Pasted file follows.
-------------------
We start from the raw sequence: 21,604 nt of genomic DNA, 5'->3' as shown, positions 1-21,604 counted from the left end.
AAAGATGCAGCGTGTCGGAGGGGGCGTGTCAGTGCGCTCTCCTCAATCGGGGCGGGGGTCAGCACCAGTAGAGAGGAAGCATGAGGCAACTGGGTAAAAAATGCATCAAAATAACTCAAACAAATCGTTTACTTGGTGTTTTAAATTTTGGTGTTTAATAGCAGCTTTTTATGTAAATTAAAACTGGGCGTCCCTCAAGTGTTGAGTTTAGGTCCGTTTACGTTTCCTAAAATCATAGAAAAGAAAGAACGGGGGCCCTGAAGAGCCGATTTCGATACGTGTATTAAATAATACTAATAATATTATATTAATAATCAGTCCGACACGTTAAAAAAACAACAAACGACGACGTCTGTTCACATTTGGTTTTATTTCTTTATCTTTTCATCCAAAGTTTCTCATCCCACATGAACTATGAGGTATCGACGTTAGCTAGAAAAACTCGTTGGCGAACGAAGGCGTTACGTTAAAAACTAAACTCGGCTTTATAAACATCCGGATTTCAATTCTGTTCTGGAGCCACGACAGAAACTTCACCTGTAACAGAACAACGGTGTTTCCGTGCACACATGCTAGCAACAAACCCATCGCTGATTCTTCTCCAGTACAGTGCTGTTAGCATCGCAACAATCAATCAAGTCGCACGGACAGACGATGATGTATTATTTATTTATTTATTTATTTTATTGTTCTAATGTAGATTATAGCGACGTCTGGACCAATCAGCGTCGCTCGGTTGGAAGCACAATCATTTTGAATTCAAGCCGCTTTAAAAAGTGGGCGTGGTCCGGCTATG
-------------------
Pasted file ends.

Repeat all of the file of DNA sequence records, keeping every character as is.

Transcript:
We start from the raw sequence: 21,604 nt of genomic DNA, 5'->3' as shown, positions 1-21,604 counted from the left end.
AAAGATGCAGCGTGTCGGAGGGGGCGTGTCAGTGCGCTCTCCTCAATCGGGGCGGGGGTCAGCACCAGTAGAGAGGAAGCATGAGGCAACTGGGTAAAAAATGCATCAAAATAACTCAAACAAATCGTTTACTTGGTGTTTTAAATTTTGGTGTTTAATAGCAGCTTTTTATGTAAATTAAAACTGGGCGTCCCTCAAGTGTTGAGTTTAGGTCCGTTTACGTTTCCTAAAATCATAGAAAAGAAAGAACGGGGGCCCTGAAGAGCCGATTTCGATACGTGTATTAAATAATACTAATAATATTATATTAATAATCAGTCCGACACGTTAAAAAAACAACAAACGACGACGTCTGTTCACATTTGGTTTTATTTCTTTATCTTTTCATCCAAAGTTTCTCATCCCACATGAACTATGAGGTATCGACGTTAGCTAGAAAAACTCGTTGGCGAACGAAGGCGTTACGTTAAAAACTAAACTCGGCTTTATAAACATCCGGATTTCAATTCTGTTCTGGAGCCACGACAGAAACTTCACCTGTAACAGAACAACGGTGTTTCCGTGCACACATGCTAGCAACAAACCCATCGCTGATTCTTCTCCAGTACAGTGCTGTTAGCATCGCAACAATCAATCAAGTCGCACGGACAGACGATGATGTATTATTTATTTATTTATTTATTTTATTGTTCTAATGTAGATTATAGCGACGTCTGGACCAATCAGCGTCGCTCGGTTGGAAGCACAATCATTTTGAATTCAAGCCGCTTTAAAAAGTGGGCGTGGTCCGGCTATG